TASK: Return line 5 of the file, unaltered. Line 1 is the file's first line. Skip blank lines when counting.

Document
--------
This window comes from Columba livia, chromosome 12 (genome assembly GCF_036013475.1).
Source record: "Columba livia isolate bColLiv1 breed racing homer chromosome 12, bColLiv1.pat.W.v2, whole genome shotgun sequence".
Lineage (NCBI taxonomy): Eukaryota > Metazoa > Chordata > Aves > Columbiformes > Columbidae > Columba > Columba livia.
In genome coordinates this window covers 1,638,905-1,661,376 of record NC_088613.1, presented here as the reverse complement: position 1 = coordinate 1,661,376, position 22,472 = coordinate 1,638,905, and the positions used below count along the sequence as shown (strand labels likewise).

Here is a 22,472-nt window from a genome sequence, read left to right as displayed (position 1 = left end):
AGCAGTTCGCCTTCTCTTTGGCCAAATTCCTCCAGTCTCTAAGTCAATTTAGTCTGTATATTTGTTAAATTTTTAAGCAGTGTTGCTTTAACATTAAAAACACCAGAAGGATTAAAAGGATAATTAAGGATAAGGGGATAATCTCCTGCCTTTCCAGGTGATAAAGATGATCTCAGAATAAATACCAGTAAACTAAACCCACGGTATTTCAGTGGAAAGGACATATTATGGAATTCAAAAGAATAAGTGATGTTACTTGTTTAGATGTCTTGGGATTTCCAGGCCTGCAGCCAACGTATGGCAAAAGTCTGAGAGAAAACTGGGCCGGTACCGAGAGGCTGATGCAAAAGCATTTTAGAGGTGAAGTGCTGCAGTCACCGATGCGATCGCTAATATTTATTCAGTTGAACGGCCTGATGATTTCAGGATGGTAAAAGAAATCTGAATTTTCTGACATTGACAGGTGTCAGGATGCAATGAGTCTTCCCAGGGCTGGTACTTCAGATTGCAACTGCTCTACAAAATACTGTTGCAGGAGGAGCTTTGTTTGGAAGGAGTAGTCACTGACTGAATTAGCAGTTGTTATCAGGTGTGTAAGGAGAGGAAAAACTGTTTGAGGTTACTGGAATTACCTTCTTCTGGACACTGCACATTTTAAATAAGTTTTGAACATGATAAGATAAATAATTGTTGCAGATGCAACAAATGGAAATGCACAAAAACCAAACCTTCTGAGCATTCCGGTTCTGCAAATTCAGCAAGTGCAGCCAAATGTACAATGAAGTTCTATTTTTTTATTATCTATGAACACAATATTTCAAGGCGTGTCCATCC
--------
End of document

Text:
Here is a 22,472-nt window from a genome sequence, read left to right as displayed (position 1 = left end):